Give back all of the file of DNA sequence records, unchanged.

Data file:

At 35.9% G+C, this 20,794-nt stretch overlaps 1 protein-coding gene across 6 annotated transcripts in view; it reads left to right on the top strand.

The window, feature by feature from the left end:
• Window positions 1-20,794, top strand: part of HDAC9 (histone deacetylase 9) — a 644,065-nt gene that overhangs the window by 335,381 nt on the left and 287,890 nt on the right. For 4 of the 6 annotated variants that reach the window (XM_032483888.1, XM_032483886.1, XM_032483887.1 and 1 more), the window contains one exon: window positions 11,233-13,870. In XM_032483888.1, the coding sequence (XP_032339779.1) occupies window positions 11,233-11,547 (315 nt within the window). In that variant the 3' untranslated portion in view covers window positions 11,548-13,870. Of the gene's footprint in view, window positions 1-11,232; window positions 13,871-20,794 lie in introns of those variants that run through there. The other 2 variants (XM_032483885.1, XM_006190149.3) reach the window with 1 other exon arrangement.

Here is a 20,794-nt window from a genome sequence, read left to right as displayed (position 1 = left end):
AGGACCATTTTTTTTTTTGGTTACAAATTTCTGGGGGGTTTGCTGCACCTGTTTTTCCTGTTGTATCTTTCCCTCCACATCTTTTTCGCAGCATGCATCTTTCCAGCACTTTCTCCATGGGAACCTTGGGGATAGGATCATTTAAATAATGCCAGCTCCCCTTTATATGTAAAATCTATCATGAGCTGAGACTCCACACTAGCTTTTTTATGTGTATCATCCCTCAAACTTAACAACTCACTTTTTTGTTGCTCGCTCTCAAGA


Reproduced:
At 35.9% G+C, this 20,794-nt stretch overlaps 1 protein-coding gene across 6 annotated transcripts in view; it reads left to right on the top strand.

The window, feature by feature from the left end:
• Window positions 1-20,794, top strand: part of HDAC9 (histone deacetylase 9) — a 644,065-nt gene that overhangs the window by 335,381 nt on the left and 287,890 nt on the right. For 4 of the 6 annotated variants that reach the window (XM_032483888.1, XM_032483886.1, XM_032483887.1 and 1 more), the window contains one exon: window positions 11,233-13,870. In XM_032483888.1, the coding sequence (XP_032339779.1) occupies window positions 11,233-11,547 (315 nt within the window). In that variant the 3' untranslated portion in view covers window positions 11,548-13,870. Of the gene's footprint in view, window positions 1-11,232; window positions 13,871-20,794 lie in introns of those variants that run through there. The other 2 variants (XM_032483885.1, XM_006190149.3) reach the window with 1 other exon arrangement.

Here is a 20,794-nt window from a genome sequence, read left to right as displayed (position 1 = left end):
AGGACCATTTTTTTTTTTGGTTACAAATTTCTGGGGGGTTTGCTGCACCTGTTTTTCCTGTTGTATCTTTCCCTCCACATCTTTTTCGCAGCATGCATCTTTCCAGCACTTTCTCCATGGGAACCTTGGGGATAGGATCATTTAAATAATGCCAGCTCCCCTTTATATGTAAAATCTATCATGAGCTGAGACTCCACACTAGCTTTTTTATGTGTATCATCCCTCAAACTTAACAACTCACTTTTTTGTTGCTCGCTCTCAAGA